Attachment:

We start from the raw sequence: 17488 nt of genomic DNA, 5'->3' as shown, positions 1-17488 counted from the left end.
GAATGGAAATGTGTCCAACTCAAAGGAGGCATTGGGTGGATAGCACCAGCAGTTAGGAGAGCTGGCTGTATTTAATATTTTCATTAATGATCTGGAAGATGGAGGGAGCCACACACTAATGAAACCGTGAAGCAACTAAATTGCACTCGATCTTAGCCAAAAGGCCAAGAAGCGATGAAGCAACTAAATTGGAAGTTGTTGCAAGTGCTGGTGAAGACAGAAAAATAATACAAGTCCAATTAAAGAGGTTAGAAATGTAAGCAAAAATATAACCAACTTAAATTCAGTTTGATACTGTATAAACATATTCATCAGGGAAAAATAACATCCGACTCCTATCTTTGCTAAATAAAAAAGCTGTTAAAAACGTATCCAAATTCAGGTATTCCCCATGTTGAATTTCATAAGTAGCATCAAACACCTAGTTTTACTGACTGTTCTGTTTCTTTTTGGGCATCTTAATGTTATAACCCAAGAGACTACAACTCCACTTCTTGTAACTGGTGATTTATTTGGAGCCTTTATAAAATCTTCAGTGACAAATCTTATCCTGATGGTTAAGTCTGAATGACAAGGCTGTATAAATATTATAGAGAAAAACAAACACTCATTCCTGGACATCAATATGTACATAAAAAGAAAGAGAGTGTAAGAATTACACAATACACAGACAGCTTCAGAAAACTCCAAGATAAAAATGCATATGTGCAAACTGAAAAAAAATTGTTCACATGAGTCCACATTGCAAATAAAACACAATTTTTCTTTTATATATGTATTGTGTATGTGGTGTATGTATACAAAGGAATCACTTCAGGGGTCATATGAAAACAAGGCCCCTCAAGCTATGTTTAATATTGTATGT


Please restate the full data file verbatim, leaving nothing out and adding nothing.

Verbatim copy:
We start from the raw sequence: 17488 nt of genomic DNA, 5'->3' as shown, positions 1-17488 counted from the left end.
GAATGGAAATGTGTCCAACTCAAAGGAGGCATTGGGTGGATAGCACCAGCAGTTAGGAGAGCTGGCTGTATTTAATATTTTCATTAATGATCTGGAAGATGGAGGGAGCCACACACTAATGAAACCGTGAAGCAACTAAATTGCACTCGATCTTAGCCAAAAGGCCAAGAAGCGATGAAGCAACTAAATTGGAAGTTGTTGCAAGTGCTGGTGAAGACAGAAAAATAATACAAGTCCAATTAAAGAGGTTAGAAATGTAAGCAAAAATATAACCAACTTAAATTCAGTTTGATACTGTATAAACATATTCATCAGGGAAAAATAACATCCGACTCCTATCTTTGCTAAATAAAAAAGCTGTTAAAAACGTATCCAAATTCAGGTATTCCCCATGTTGAATTTCATAAGTAGCATCAAACACCTAGTTTTACTGACTGTTCTGTTTCTTTTTGGGCATCTTAATGTTATAACCCAAGAGACTACAACTCCACTTCTTGTAACTGGTGATTTATTTGGAGCCTTTATAAAATCTTCAGTGACAAATCTTATCCTGATGGTTAAGTCTGAATGACAAGGCTGTATAAATATTATAGAGAAAAACAAACACTCATTCCTGGACATCAATATGTACATAAAAAGAAAGAGAGTGTAAGAATTACACAATACACAGACAGCTTCAGAAAACTCCAAGATAAAAATGCATATGTGCAAACTGAAAAAAAATTGTTCACATGAGTCCACATTGCAAATAAAACACAATTTTTCTTTTATATATGTATTGTGTATGTGGTGTATGTATACAAAGGAATCACTTCAGGGGTCATATGAAAACAAGGCCCCTCAAGCTATGTTTAATATTGTATGT